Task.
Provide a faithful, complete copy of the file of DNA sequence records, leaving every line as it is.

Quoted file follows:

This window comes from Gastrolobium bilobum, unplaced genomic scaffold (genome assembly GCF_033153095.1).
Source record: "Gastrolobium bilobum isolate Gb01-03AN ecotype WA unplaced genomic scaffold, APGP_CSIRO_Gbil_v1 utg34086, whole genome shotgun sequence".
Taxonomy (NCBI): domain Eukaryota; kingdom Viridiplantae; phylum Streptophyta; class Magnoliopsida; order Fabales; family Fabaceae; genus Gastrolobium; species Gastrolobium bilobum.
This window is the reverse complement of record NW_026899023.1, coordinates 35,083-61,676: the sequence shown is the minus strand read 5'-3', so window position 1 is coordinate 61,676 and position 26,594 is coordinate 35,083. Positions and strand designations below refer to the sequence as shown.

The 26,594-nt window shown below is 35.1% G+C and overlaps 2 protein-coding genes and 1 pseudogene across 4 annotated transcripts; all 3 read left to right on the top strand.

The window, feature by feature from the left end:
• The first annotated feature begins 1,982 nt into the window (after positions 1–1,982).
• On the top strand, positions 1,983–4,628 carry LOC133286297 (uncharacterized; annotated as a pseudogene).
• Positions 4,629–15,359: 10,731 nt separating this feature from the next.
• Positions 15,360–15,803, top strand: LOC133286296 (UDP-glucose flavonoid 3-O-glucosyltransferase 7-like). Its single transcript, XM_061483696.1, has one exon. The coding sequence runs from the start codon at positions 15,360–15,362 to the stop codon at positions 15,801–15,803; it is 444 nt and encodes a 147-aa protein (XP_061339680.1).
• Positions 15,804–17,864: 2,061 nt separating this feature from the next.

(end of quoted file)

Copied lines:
This window comes from Gastrolobium bilobum, unplaced genomic scaffold (genome assembly GCF_033153095.1).
Source record: "Gastrolobium bilobum isolate Gb01-03AN ecotype WA unplaced genomic scaffold, APGP_CSIRO_Gbil_v1 utg34086, whole genome shotgun sequence".
Taxonomy (NCBI): domain Eukaryota; kingdom Viridiplantae; phylum Streptophyta; class Magnoliopsida; order Fabales; family Fabaceae; genus Gastrolobium; species Gastrolobium bilobum.
This window is the reverse complement of record NW_026899023.1, coordinates 35,083-61,676: the sequence shown is the minus strand read 5'-3', so window position 1 is coordinate 61,676 and position 26,594 is coordinate 35,083. Positions and strand designations below refer to the sequence as shown.

The 26,594-nt window shown below is 35.1% G+C and overlaps 2 protein-coding genes and 1 pseudogene across 4 annotated transcripts; all 3 read left to right on the top strand.

The window, feature by feature from the left end:
• The first annotated feature begins 1,982 nt into the window (after positions 1–1,982).
• On the top strand, positions 1,983–4,628 carry LOC133286297 (uncharacterized; annotated as a pseudogene).
• Positions 4,629–15,359: 10,731 nt separating this feature from the next.
• Positions 15,360–15,803, top strand: LOC133286296 (UDP-glucose flavonoid 3-O-glucosyltransferase 7-like). Its single transcript, XM_061483696.1, has one exon. The coding sequence runs from the start codon at positions 15,360–15,362 to the stop codon at positions 15,801–15,803; it is 444 nt and encodes a 147-aa protein (XP_061339680.1).
• Positions 15,804–17,864: 2,061 nt separating this feature from the next.